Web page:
Understanding how ocean conditions vary in place and time - the ocean "climate" (i.e. the heights, frequency and direction of wave approach; variations in the strength and direction of ocean currents; and, variations in the heights of the tide) offshore any coastline is critically important to the operation and safety of ships working out on the ocean, whether they are fishing boats operating close in to the coast or large container ships travelling across the expanse of the ocean. Besides the maritime industry, information on ocean conditions is important to many other marine stakeholders including coastal residents (be it for recreation or in preparation for a major storm), engineers (e.g. for wave energy extraction or jetty rehabilitation) and by coastal scientists for understanding hazards (e.g. risk from wave runup and overtopping and/or erosion adjacent to property).
The objective of the Maritime Operations web app is to provide easy access to a suite of existing datasets (observations and model overlays and tools) that are pertinent to the maritime/fishing community. This initial release includes model results derived from a combined NOAA/OSU WaveWatch III wave model that includes high resolution nearshore bathymetry (i.e. inclusion of banks, canyons, etc) and shallow water physics enabling improved forecasting capabilities of surface wave conditions across the continental shelf and in the nearshore, offshore the Oregon and southwest Washington coast. To assist with the model overlay, we have developed a series of "virtual" wave stations located near the 75ft bathy contour and spaced ~0.6 miles apart. Users can access a variety of information at each of these nodes, including the forecast significant wave height (out to 84 hours into the future), wave direction, peak period. In time, we intend to add a "situational awareness" capability to the web app, enabling the user to view recent observations for a common variable, across multiple observation sensors, along with information from specific NDBC buoys and tide gauge stations.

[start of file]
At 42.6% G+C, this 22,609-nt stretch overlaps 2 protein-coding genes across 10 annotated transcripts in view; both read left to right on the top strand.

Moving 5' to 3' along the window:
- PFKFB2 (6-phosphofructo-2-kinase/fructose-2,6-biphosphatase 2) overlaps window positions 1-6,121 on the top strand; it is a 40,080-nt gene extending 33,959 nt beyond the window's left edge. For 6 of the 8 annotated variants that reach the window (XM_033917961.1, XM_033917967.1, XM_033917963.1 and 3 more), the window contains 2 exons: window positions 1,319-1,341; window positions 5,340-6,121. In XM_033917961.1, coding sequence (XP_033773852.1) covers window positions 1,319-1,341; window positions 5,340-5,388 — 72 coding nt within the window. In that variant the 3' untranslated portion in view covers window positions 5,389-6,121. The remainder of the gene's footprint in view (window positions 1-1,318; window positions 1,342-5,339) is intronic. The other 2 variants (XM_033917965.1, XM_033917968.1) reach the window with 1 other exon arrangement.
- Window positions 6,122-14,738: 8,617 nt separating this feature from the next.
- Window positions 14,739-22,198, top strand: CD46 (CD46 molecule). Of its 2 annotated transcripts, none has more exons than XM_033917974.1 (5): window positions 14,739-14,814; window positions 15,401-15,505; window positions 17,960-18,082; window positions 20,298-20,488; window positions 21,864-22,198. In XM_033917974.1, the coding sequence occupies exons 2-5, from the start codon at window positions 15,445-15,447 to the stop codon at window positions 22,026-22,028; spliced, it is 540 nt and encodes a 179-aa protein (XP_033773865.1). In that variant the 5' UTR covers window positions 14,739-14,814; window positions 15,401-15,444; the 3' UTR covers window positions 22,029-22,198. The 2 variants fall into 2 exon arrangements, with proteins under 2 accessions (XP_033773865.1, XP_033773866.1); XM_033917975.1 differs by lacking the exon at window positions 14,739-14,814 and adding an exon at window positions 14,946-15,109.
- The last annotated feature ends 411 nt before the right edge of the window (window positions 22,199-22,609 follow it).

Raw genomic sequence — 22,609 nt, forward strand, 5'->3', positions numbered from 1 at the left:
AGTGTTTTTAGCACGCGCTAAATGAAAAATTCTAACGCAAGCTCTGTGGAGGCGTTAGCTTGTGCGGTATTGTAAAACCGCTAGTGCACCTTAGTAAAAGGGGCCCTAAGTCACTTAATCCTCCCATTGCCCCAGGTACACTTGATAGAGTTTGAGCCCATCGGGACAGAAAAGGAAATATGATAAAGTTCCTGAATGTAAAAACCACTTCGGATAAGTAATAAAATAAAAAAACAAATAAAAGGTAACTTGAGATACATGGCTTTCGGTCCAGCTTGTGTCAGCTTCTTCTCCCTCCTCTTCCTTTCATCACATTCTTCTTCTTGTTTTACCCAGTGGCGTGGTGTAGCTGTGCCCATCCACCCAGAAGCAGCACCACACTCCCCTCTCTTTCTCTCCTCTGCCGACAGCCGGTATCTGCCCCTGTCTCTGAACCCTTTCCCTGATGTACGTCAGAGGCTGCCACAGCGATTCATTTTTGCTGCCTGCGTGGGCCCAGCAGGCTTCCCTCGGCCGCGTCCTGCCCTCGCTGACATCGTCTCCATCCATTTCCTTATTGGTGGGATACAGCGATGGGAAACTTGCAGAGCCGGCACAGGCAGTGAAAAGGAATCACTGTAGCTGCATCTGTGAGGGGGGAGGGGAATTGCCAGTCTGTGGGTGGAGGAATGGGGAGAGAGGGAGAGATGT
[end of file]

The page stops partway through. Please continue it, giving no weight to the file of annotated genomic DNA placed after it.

Figure 1: Forecast wave conditions for 0400 hours on February 23, 2013 showing the effects of a major storm event offshore the mouth of the Columbia River. Yellow dots represent the locations of the virtual wave station locations.
Figure 2: Plot showing the forecast time series of waves offshore the Oregon coast for the period 22-25 February, 2013. Wave conditions over this 3-day period are forecast to increase to ~26 ft at this particular node location. Selecting the various parameters on the right of the plot will allow the user to view other pertinent time series information.